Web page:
After providing that background, this article reviews the provisions of the Child Abuse Amendments and the ADA to assess what guidance those statutes offer for answering the questions posed above. Ultimately, this article concludes that the federal statutes distinguish between medical decisions made by the parent of an infant with anencephaly, who is accorded discretion to choose whether or not to seek life-sustaining medical treatment, and decisions made by health care providers, who face potential liability if their decisions are based on the infant's disability.
Setting the Scene: Background Regarding Medical Choices for Infants with Anencephaly
Infants with Disabilities and Selective Nontreatment
A precursor to legal debates over treatment decisions for infants with anencephaly can be found in the more general debate regarding medical decisionmaking for newborns with significant disabilities. The archetypal case of selective nontreatment, the notoriety of which stimulated extensive moral and legal discussion(8) and spurred multiple regulatory responses, involved an infant, dubbed "Baby Doe," born with Down syndrome and an esophageal obstruction. The latter condition, which precludes normal feeding, is easily correctable by surgery; the former condition, which produces varying degrees of mental retardation, is a genetic condition that cannot currently be treated. Because of the infant's Down syndrome, Baby Doe's parents decided not to provide him with surgery to correct his digestive obstruction, but instead to allow him to the of starvation.(9) Baby Doe's slow dying over a period of six days generated a public hue and cry and resulted in a national debate over the withholding of treatment from infants with disabilities.
In addition to public debate, Baby Doe's death also catalyzed a series of responses by the federal government. The first response essentially attacked selective nontreatment as a problem of disability discrimination: The Department of Health and Human Services (HHS) issued regulations alerting hospitals receiving federal funds that a failure to provide treatment in the hospital to infants with disabilities would be deemed a violation of section 504 of the Rehabilitation Act. The regulations also required hospitals to post notices to that effect in newborn nurseries and provided for access to records and expedited investigations of alleged violations. After being litigated in several lower courts,(10) however, these regulations ultimately succumbed to a challenge in the Supreme Court.
In Bowen v. American Hospital Association,(11) a plurality of the Court struck down the regulations as lacking an evidentiary basis in the administrative record. Specifically, the Court reasoned that section 504 was inapplicable to parental refusals to consent to treatment; that in the absence of parental consent an infant was not "otherwise qualified" to receive medical treatment; and that, as a result, the lack of evidence that hospitals withheld treatment authorized by an infant's parents signaled HHS's failure to demonstrate a need for the regulations.(12) While striking down the regulations, however, the Court declined to determine whether section 504 might ever apply to medical treatment decisions for infants.(13)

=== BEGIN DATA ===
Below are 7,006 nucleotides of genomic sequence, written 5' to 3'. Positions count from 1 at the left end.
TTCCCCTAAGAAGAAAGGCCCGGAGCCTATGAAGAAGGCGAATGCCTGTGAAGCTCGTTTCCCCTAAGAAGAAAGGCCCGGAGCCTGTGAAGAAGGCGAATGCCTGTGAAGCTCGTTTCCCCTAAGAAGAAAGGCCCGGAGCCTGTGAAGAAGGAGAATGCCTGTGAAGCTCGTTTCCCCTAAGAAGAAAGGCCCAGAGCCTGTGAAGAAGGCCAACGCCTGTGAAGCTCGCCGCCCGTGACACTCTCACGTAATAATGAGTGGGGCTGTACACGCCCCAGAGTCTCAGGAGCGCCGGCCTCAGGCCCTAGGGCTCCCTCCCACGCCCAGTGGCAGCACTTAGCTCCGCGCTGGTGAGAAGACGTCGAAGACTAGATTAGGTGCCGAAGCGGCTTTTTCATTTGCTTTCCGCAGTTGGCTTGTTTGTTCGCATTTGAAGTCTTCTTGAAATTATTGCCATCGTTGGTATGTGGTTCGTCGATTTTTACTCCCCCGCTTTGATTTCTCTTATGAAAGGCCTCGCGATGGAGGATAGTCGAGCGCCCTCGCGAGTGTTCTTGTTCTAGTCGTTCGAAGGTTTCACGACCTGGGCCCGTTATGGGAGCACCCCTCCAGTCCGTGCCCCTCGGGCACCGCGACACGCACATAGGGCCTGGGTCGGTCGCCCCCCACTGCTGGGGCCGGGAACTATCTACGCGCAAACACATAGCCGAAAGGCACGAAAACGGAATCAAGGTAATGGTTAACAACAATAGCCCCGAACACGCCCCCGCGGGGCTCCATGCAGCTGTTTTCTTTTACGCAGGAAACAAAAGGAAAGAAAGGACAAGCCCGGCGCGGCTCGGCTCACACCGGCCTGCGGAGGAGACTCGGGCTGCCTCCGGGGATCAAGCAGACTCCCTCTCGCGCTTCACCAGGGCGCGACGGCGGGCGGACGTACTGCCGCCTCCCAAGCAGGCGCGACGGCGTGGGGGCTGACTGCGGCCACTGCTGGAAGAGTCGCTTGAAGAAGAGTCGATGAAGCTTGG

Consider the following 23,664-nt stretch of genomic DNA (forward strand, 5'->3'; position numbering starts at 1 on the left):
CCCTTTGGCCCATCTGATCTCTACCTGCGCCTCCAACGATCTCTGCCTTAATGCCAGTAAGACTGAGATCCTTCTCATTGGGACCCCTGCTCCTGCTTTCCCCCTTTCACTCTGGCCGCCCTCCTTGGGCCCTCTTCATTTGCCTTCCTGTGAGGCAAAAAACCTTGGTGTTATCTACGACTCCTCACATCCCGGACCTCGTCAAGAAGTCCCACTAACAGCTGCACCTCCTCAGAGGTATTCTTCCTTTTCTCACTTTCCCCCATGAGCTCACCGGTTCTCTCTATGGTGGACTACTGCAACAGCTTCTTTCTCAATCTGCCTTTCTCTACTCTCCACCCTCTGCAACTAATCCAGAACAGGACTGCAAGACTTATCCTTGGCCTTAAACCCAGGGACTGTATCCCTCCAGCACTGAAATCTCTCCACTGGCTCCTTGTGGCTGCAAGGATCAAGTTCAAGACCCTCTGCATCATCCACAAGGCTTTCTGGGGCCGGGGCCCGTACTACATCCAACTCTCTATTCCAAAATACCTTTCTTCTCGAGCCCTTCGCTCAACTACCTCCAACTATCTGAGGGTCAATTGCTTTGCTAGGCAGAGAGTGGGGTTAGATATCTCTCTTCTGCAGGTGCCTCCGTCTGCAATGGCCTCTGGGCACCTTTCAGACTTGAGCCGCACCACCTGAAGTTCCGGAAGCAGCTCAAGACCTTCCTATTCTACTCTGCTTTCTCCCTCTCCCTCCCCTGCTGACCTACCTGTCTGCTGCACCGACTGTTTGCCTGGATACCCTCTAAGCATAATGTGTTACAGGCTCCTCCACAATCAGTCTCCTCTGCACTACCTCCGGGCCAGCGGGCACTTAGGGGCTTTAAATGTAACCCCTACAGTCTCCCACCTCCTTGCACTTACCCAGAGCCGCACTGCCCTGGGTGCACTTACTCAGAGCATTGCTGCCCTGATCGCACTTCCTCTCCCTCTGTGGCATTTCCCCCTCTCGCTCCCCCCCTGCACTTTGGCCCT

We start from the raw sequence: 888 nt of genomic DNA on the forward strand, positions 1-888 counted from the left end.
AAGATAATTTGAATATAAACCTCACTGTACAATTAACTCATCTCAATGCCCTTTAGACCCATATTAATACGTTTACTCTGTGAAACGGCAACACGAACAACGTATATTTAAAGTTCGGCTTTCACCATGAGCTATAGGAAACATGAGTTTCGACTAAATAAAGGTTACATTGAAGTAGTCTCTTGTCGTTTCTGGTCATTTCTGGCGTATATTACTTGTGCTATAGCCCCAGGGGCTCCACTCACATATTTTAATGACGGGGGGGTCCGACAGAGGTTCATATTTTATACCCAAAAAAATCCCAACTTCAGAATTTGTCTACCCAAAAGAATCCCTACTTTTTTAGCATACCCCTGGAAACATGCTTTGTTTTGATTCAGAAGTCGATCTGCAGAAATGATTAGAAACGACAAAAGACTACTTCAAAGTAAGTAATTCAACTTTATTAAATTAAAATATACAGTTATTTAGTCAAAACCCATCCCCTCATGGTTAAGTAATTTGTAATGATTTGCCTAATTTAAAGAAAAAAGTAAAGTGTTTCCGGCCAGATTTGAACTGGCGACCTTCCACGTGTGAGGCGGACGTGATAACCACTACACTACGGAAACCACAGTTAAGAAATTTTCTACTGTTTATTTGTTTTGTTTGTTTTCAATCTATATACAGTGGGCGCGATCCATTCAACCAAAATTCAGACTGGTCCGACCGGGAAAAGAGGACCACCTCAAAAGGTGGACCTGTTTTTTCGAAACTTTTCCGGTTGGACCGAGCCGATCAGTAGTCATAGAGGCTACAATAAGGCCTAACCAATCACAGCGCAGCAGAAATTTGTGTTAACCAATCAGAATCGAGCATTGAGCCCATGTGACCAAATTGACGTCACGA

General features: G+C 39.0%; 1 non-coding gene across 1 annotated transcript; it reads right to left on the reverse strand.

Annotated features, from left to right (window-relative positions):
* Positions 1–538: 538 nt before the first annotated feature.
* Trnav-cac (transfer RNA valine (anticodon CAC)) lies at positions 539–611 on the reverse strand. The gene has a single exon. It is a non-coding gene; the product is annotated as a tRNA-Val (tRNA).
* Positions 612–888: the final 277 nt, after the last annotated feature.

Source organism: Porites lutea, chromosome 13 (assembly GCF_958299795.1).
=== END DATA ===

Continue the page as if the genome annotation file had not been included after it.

Thus the federal government's attempt to attack selective nontreatment as a problem of disability discrimination under section 504 failed. An alternative response to Baby Doe's story fashioned by Congress during the same time period, however, has proved more enduring. in the Child Abuse Amendments of 1984, Congress addressed selective nontreatment as a child welfare problem, to be properly handled within the regulatory realm of state child welfare law. To induce the states to address the problem, the CAA require states, as a condition of receiving federal funding under the Child Abuse Prevention and Treatment Act, to have in place policies and procedures for the reporting of and responding to incidents of medical neglect,(14) a term that the statute defines as including, with a few exceptions, the failure to provide medically indicated life-sustaining treatment to infants with disabilities.(15) Although commentators have questioned their impact and effectiveness, the Child Abuse Amendments remain in place today as the legislation most directly affecting medical decisions for newborns with disabilities.
Infants with Anencephaly and Organ Donation
After the furor of the early 1980s over the legality and morality of nontreatment decisions for infants with disabilities abated somewhat, a new debate arose, this time focused specifically